Jewish Americans make up only 2.5 percent of the U.S. population but they vote in higher percentages than any other minority group in the country.
Typically, they are known as staunch Democrats, but as more of the traditional left of the Democratic Party gravitate toward the Palestinian cause, American Jews are indicating that they place more trust in the party of George W. Bush.
"Prior to Sept. 11 on my radio show, a lot of people would call and say, ‘Rabbi, how dare you support a Republican,’" offered Rabbi Chaim Mentz, a Los Angeles radio talk show host.
"Now, all of a sudden, after Sept. 11, they notice there is a moral clarity which America never showed, which is an alliance with our brethren that may be living in Israel," he added.
At a recent pro-Israel festival in Los Angeles, Jewish American voters signed up to support the Republican Party.
"I want to be a Republican. Why? Because I’m disappointed in Democrats," said Claire Shpayer, a Jewish voter.
"The Republican leadership has been standing up for Israel. The Christian Coalition, which is part of the Republican Party, stands up constantly for Israel," said another Jewish voter, Bennett Zimmerman. "I think it’s a matter of saying that on many key issues I agree with them."
Of course, not all Democrats are willing to make the leap across party lines to the Republican camp.
"My issues go beyond support of Israel," said voter Ian Russ. "They’re also a lot of American issues, a lot of economic issues, with which I would disagree."
Politicians from both parties rushed to buoy their support with the powerful Jewish lobby this week at the American Israel Public Affairs Committee (AIPAC). Senate Majority Leader Tom Daschle, D-S.D., told committee members that the United States Senate stands with Israel in these difficult days.
"Israel has always had fair-weather friends. What it needs now are foul-weather friends," Daschle told the lobby group, which held its annual convention in Washington. "As long as I'm the majority leader of the United States Senate, we will be a friend to Israel in fair weather and in foul," he said.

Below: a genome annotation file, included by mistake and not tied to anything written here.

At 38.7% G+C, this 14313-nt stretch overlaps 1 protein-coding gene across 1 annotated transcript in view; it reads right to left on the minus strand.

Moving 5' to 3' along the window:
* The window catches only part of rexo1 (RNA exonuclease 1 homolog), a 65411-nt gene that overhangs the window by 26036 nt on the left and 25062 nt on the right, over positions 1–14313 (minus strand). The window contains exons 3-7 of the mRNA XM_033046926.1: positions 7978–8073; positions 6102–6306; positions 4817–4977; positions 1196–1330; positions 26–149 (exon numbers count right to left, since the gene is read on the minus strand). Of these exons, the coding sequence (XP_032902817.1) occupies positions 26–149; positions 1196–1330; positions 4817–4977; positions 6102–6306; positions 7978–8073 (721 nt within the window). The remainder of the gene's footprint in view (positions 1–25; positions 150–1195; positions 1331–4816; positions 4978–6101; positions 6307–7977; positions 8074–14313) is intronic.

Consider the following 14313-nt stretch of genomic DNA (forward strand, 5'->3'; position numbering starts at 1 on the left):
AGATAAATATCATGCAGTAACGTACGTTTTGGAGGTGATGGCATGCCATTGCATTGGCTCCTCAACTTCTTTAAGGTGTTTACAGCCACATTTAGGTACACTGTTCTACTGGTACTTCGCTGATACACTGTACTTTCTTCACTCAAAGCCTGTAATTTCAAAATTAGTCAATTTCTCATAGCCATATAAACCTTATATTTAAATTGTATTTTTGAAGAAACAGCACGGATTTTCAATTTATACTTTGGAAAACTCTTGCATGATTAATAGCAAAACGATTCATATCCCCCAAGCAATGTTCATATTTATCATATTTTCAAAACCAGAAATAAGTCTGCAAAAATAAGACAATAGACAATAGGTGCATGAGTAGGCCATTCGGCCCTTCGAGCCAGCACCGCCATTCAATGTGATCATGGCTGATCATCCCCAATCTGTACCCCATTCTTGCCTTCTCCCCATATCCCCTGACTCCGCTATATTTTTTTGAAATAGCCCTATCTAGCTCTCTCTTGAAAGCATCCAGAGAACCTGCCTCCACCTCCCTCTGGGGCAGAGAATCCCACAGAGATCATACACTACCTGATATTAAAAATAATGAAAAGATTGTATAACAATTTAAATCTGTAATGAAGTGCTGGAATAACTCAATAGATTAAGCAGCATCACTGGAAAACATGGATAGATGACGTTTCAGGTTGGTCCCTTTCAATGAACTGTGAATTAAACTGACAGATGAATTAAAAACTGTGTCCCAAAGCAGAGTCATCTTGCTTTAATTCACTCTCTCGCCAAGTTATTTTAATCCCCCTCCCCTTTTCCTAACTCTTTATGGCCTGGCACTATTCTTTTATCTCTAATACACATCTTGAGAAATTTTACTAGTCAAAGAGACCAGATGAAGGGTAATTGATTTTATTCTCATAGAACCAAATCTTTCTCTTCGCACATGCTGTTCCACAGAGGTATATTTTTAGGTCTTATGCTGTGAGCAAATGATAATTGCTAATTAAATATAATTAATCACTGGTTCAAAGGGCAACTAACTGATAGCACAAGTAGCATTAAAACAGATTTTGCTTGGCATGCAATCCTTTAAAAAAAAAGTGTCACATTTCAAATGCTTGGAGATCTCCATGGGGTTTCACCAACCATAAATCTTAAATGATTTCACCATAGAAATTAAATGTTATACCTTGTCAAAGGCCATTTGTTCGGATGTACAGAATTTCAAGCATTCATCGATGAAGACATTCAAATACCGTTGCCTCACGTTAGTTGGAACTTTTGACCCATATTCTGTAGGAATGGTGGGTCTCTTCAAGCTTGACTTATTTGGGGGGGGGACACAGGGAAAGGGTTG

Most notable, however, were speeches by prominent conservatives and members of the administration.
In a speech inspiring a standing ovation, House Majority Whip Tom DeLay, R-Texas, called the Palestinian Authority "a holding company for terrorist subsidiaries."
"Let me assure you this morning, as long as I am in Congress, I’ll use every tool at my disposal to ensure the Republican Conference, and the House of Representatives, continues to preserve and strengthen America’s alliance with the State of Israel," he told the conference.
DeLay also plans to drum up support for a resolution that calls upon the House "to remain committed to Israel’s right to self-defense," and recommends $27 billion for Israel in supplemental aid.
Speaking to an audience of approximately 3,500, White House Chief of Staff, Andrew H. Card Jr. said, "Our differences are differences of true friends — friends who respect each other, friends who share the same values and the same dreams, friends whose affection for one another is genuine and abiding and unshakable."
Gary Bauer, a popular Christian conservative and 2000 Republican presidential candidate, has also come out strongly with pro-Israel statements, as has the conservative National Review and talk show host Rush Limbaugh.
A poll of Jewish voters shows that President Bush’s approval ratings among the Jewish community are over 80 percent. Political analyst Susan Estrich said this is an opportune time for the Republicans to start dipping into the wide support Democrats receive from Jewish Americans.
"Right now George Bush has an opportunity that no GOP president has had in our lifetimes — to change the dynamic of the Jewish vote in America," she said.